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  • Montana Garcia

Montana Garcia Does Not Have it All Figured Out

Updated: Jun 9, 2022

Montana is a rising senior at Creighton University. Whether through her work as a Residential Advisor, campus tour guide, or summer mentor, Montana uses her time to help others. She is an awesome, caring individual who continues to positively impact the lives of many. Even still, Montana does not have it all figured out. I really like this story. I hope you do as well.

As a Residential Advisor this year, the easiest, almost cliche, piece of advice that you can give to an incoming student is to buy a pool noodle to place on the metal bar that is holding up their lofted bed. As a sophomore, I did not buy a pool noodle to place on the metal bar.

The reason that you are supposed to buy a pool noodle is so that you don’t stand up too quickly and hit your head on the metal bar above. And on March 16, 2021, I got up from my desk and was apparently really feeling like standing up too quickly and hitting my head on a metal bar. So I did…

I now know that after having a potential concussion scenario, you should not go to sleep. On March 16, 2021, I decided that after having a potential concussion scenario that I should go to sleep. So I did…

I went to bed, woke up at 4AM and felt horrible. I was puking and could not move, which is contradictory but true. And then I had to go to work.

On top of my now concussed head, I still had to go to school. I know! I had a Research Method and Statistics exam that Monday. I remember emailing both of my professors and letting them know of my concussed status. My professor gave me a two day extension on my exam. I understand that my professor did not work in the neuroscience department, but - fun fact - concussions do not go away in two days. I was stressed.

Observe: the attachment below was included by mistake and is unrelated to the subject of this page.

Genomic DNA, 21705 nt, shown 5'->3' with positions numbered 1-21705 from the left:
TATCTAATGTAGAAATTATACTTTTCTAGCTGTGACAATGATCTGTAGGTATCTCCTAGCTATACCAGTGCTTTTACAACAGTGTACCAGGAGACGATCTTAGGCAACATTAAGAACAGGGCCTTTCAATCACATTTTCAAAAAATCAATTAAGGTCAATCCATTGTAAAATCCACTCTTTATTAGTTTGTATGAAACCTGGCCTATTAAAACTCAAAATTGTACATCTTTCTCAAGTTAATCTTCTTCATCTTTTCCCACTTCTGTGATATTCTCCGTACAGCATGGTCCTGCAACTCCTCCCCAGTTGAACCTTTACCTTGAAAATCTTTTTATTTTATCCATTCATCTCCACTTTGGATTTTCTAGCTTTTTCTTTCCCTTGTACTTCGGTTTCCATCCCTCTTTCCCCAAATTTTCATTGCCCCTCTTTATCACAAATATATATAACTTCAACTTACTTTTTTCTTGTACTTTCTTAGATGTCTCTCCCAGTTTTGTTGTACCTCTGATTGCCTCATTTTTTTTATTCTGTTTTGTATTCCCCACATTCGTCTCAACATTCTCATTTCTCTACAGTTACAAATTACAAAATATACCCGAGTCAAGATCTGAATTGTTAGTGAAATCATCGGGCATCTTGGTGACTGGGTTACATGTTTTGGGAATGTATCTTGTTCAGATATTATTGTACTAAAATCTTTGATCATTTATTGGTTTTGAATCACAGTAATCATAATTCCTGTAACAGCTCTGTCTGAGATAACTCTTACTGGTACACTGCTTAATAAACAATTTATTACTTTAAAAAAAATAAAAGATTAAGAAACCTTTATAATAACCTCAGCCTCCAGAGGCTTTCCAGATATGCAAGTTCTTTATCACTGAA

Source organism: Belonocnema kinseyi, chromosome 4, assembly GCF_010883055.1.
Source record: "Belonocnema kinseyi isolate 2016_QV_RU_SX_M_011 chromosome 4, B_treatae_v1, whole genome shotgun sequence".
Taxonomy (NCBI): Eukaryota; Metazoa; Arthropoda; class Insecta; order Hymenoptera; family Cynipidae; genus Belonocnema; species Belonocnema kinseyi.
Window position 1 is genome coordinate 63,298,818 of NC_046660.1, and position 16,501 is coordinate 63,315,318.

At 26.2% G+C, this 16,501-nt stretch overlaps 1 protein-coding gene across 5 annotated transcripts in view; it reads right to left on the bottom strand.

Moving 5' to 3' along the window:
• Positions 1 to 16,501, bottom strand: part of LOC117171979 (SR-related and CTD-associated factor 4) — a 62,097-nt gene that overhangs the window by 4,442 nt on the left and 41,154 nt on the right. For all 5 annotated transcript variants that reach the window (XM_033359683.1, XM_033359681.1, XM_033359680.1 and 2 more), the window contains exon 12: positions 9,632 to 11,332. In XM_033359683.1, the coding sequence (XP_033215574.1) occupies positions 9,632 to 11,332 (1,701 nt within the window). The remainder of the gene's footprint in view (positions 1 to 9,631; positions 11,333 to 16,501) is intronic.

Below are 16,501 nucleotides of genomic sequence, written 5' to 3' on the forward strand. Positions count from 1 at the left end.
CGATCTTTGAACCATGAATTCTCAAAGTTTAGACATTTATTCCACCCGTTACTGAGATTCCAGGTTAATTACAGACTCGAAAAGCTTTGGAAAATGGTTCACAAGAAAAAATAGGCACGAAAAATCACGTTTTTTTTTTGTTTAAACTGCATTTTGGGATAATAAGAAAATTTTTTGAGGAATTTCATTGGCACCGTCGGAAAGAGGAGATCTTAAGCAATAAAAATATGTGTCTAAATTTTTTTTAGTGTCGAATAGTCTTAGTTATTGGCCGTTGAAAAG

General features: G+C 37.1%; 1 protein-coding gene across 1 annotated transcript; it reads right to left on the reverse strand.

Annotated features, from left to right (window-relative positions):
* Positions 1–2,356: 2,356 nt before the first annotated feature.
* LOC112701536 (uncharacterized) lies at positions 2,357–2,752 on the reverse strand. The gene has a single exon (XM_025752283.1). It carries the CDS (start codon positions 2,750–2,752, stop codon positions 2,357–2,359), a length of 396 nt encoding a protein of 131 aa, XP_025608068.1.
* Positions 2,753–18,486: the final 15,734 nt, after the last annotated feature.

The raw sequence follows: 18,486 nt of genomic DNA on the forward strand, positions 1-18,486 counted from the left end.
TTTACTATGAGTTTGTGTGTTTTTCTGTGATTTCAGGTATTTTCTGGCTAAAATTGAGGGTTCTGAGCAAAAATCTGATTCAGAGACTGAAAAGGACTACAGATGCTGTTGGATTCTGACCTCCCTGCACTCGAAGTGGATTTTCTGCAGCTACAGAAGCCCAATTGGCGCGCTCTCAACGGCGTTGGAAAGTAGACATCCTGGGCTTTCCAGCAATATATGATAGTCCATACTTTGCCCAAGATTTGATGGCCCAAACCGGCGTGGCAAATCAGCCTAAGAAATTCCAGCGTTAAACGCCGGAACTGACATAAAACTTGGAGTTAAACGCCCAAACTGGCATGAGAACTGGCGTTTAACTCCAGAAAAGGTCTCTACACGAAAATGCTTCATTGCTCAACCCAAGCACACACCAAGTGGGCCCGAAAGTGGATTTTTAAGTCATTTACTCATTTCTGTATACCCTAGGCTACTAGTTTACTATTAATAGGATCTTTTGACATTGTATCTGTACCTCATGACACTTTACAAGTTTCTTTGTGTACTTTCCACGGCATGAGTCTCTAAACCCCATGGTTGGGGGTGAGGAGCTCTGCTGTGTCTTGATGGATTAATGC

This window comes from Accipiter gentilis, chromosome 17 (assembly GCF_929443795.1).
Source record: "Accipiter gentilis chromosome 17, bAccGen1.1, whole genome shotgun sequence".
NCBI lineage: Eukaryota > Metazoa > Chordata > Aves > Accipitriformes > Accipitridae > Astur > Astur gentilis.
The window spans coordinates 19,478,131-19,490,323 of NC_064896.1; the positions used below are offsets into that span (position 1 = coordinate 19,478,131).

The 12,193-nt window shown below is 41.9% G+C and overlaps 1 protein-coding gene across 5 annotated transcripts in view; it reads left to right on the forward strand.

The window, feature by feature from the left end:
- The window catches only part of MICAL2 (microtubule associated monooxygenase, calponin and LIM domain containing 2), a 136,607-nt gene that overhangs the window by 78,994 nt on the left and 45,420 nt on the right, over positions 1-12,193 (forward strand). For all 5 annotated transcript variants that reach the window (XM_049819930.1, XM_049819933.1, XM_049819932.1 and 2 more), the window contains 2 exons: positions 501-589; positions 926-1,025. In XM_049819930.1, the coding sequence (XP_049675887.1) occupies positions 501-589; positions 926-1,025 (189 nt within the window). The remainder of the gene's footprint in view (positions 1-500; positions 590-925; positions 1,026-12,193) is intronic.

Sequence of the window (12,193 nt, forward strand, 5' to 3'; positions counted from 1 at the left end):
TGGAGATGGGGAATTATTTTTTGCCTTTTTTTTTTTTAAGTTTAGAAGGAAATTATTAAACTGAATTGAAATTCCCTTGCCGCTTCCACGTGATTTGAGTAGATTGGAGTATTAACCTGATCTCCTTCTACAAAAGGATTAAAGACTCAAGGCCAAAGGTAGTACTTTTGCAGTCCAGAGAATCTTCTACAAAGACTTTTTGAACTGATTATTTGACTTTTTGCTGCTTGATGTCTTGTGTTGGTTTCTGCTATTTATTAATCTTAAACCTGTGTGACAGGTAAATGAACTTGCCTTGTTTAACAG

Research Method and Statistics was not always a fun class. It is a required one for the Psychology major that I was pursuing at the time. Note how I said “at the time”: that will come into play later (it’s sort of what this whole story is about). Especially so, in the COVID semester that I took it during. We would be hybrid, meaning that we would be in class for one day of the week and online for the other. It was especially difficult to learn the content of statistics through a screen.

I like taking classes where I get to learn about people. And Research Methods and Statistics was not that: numbers, graphs, data -- not for me. It stood in stark contrast to the joy that I found in my social work classes . I wanted to be able to take more social work classes per semester, and more electives within the field that I am interested in.

I had a few appointments with my advisors about my newfound disinterest in the research part of Psychology. I was stressed at the time and was not positive about what I wanted to do in the future - I am sure many of you have felt that way before.

Through all the advising and self-reflection (which all took place while I still had a concussion), I realized something about myself. I didn’t want to do the sciency part of Psychology. Which is a big part of Psychology. So, I dropped it as a major and have been focusing my effort on social work.

I have realized the importance of finding your joy. What is the one thing that gets you up in the morning? For me, it was getting to know people and their stories. For you, it might be doing rat research. Through that realization, I hope that you can find what can light your fire, find what gets you up in the morning. And even though I am giving some type of advice, trust that I am right beside you in that journey.

So maybe that RA advice is wrong. Maybe you shouldn’t put a pool noodle over that metal bar. Maybe if you want to find your passion, you should just get a concussion.

- Montana

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